Does the thought cross your mind when you dispose of your water bottle that it may end up adrift in the Pacific Ocean, now a part of the Great Pacific Garbage Patch? A Netherlands based construction company has discovered a way to re purpose your pitched plastic is a way that might actually make you feel good.
The VolkerWessels construction company developed a concept coined “Plastic Road”, which aims to construct roads solely from recycled plastic that has been reclaimed from incineration plants and oceans. Once the concept was revealed in July, it quickly caught the attention of the Rotterdam city council and the city is now offering a test location for the Plastic Road. The Guardian reported that the first road will actually be a bicycle path, and constructed is estimated to be completed within three years.
The plan details explain that the road with be constructed in a factory and then assembled on site in a Lego type fashion. This in turns leaves the potential for grooves for traffic sensors and light poles to be worked in before the panels ever leave the factory. The construction also allows for a hollow space below the surface, making it easier to lay pipelines and cables at a later time.
If the Plastic Road proves to be a success, there’s no reason the design couldn’t branch out in Rotterdam and beyond. But the question has been posed, what makes plastic a potential alternative to asphalt – the choice material of highway engineers for changing the landscape and the history of the U.S. since the late 19th century. We can start with recycling. Designers and engineers at VolkerWessels have hopes that the Plastic Road, born from recycling, will again be recycled when it wears out. According the company, the road is tough – surviving temperatures as low as 40 below Fahrenheit and up to a blistering 176 degrees. Engineers predict the road could last up to 50 years, that’s three times longer than a traditional asphalt road! The plastic road could theoretically reduce traffic jams due to the fact that it would be unaffected by corrosion and thus require less maintenance. The use of asphalt accounts for 2% of all road transport emissions according to The Guardian. The material damages our environment, pouring an estimated 1.6 million tons of CO2 into the atmosphere every year. The move to plastic just seems to make sense all around.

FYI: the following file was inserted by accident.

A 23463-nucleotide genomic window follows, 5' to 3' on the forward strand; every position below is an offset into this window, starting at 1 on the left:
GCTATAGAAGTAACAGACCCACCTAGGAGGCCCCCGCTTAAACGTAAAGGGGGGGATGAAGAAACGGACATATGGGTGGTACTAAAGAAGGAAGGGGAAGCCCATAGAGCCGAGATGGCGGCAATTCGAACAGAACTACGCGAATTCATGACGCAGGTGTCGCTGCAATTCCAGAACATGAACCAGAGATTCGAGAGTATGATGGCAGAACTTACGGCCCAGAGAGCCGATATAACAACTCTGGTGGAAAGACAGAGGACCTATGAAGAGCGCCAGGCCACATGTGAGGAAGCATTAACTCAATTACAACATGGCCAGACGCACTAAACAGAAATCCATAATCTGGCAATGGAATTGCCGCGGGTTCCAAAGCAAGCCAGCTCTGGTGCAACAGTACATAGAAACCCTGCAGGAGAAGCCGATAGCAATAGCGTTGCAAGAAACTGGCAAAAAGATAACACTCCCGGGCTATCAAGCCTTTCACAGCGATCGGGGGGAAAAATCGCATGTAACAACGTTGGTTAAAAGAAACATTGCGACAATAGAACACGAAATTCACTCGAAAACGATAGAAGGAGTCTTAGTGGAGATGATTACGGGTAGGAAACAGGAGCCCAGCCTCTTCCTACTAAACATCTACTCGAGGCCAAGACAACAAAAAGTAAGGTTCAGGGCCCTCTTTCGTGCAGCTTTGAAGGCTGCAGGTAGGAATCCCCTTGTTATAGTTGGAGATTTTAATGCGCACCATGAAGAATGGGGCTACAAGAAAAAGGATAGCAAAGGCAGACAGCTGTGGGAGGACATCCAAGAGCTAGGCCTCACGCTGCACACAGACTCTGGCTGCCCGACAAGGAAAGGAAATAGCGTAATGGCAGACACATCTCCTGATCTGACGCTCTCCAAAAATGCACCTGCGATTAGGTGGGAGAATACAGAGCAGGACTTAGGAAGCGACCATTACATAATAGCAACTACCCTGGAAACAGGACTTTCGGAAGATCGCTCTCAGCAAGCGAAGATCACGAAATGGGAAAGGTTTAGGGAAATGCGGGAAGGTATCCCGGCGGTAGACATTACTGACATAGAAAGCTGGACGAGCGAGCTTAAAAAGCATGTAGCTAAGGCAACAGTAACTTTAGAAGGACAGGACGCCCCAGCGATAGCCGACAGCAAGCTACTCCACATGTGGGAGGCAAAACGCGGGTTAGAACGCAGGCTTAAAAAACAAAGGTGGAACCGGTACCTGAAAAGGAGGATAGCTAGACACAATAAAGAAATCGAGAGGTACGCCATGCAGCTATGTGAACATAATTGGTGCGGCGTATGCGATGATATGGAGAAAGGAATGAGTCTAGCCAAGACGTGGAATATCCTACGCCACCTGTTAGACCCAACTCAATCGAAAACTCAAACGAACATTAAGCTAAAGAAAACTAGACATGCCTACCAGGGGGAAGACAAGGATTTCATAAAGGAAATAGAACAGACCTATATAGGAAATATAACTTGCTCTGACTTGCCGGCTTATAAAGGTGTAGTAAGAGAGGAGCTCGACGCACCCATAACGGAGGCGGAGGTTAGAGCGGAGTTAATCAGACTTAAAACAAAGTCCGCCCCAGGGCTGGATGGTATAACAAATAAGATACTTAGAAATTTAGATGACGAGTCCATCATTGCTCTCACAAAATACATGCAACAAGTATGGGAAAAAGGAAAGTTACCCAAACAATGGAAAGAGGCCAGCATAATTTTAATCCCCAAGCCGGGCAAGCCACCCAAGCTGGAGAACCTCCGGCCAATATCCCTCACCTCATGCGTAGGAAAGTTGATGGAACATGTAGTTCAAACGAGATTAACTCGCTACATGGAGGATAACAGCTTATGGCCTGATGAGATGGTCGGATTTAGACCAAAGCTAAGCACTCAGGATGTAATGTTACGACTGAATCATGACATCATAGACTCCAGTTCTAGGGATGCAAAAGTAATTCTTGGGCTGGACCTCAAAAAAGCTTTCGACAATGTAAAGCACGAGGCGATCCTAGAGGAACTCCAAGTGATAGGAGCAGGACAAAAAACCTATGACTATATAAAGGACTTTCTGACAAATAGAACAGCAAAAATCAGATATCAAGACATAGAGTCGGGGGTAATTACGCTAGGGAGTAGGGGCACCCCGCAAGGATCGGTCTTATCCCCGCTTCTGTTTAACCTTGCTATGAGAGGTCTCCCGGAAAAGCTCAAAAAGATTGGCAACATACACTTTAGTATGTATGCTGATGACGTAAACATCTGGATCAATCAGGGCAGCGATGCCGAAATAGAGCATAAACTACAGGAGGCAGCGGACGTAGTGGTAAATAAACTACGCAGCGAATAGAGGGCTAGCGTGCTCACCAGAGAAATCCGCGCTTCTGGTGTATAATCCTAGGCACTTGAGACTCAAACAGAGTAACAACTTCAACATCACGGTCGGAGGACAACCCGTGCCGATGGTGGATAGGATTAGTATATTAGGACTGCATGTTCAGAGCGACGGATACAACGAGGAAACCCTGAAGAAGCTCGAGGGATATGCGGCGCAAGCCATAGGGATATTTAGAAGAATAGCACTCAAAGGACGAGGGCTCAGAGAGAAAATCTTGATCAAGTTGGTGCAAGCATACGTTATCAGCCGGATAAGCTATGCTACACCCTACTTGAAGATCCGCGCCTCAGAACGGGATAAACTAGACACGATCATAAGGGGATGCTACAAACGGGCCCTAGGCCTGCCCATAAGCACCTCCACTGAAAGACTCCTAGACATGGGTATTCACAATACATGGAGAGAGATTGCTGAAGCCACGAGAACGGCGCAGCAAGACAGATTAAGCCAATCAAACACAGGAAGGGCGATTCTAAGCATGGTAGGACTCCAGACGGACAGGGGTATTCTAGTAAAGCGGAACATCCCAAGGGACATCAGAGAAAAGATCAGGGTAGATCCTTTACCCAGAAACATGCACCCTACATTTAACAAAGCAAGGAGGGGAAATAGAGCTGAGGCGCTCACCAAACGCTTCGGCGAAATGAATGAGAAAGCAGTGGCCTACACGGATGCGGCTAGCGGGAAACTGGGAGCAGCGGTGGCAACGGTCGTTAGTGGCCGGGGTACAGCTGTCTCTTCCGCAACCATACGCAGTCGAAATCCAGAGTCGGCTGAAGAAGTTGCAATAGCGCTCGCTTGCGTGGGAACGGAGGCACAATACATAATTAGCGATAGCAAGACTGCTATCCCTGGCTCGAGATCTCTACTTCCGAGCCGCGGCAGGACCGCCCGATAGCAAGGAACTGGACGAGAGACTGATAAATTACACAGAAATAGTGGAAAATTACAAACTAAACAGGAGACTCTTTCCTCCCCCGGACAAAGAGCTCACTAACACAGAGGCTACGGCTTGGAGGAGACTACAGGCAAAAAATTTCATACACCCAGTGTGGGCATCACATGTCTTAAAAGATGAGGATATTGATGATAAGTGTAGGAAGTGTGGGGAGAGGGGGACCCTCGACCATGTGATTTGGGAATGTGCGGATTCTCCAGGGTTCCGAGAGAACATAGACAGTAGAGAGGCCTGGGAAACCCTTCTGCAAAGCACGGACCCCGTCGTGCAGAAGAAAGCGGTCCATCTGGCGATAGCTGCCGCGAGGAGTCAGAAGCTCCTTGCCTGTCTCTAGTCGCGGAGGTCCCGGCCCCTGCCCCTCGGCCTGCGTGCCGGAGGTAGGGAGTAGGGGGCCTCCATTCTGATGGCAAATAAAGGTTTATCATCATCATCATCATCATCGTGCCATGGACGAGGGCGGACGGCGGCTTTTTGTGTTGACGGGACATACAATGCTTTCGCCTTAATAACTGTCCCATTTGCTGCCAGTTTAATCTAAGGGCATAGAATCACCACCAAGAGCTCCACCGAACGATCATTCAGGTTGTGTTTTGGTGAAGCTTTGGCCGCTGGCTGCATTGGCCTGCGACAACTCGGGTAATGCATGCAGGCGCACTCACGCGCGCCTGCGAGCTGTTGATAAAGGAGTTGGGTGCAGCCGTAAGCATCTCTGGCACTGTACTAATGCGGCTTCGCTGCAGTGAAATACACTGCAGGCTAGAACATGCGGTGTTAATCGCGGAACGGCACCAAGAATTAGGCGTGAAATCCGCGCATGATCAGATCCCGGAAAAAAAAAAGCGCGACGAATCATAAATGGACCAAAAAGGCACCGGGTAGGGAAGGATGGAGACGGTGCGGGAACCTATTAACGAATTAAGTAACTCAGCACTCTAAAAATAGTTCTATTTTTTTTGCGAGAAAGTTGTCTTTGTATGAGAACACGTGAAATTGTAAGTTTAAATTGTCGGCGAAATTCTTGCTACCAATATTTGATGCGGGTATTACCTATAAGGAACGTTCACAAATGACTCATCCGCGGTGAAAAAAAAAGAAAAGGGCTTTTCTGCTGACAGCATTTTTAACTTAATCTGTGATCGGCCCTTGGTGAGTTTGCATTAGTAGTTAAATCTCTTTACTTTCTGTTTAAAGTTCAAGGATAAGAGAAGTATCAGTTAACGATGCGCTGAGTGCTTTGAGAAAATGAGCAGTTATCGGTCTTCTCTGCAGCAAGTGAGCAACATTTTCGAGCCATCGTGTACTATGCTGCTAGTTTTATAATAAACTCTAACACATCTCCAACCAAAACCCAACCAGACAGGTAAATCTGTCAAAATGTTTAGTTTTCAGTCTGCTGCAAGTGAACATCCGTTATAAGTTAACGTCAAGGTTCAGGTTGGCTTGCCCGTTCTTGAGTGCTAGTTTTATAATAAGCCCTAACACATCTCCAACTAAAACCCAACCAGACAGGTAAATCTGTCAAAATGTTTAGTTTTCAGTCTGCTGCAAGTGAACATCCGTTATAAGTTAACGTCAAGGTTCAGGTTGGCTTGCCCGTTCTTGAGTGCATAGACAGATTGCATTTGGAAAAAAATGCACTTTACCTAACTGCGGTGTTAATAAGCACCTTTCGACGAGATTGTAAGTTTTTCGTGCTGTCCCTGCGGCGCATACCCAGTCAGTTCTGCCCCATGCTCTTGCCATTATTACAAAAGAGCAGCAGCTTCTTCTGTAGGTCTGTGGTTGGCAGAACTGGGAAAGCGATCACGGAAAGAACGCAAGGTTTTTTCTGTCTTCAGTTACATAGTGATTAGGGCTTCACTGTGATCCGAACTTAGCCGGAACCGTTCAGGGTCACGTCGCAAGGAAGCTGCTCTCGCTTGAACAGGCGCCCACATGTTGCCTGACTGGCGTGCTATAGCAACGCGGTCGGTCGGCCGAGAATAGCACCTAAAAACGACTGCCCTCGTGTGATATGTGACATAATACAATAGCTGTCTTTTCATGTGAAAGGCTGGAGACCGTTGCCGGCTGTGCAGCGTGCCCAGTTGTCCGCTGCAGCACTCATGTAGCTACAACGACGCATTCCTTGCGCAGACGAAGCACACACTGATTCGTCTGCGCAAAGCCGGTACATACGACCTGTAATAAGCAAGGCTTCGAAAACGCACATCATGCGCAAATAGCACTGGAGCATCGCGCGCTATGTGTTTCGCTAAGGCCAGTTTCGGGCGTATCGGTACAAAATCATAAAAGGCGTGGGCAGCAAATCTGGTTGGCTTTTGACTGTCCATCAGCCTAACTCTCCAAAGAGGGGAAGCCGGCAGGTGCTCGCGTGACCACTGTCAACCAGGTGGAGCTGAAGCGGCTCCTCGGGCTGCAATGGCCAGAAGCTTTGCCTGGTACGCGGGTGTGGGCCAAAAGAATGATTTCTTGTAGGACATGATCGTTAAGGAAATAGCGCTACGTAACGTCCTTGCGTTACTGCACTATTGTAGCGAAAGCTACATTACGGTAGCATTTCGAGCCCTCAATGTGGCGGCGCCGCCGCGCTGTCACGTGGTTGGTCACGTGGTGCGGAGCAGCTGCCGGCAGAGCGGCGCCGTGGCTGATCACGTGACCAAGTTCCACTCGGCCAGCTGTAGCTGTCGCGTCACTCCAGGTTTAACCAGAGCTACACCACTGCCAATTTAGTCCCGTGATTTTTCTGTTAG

While VolkerWessels’ plan exists on paper, we have witnessed how plastic can work on roadways. Over 30 miles of roadways in Jamshedpur, India have been partially, if not fully, paved with recycled plastic. It’s reported that bottles and wrappers are hauled to collection centers, shredded, and then mixed with asphalt. At the heart of such a pressing matter, we now see a promising step in the right direction to solve the world’s debilitating plastic problem.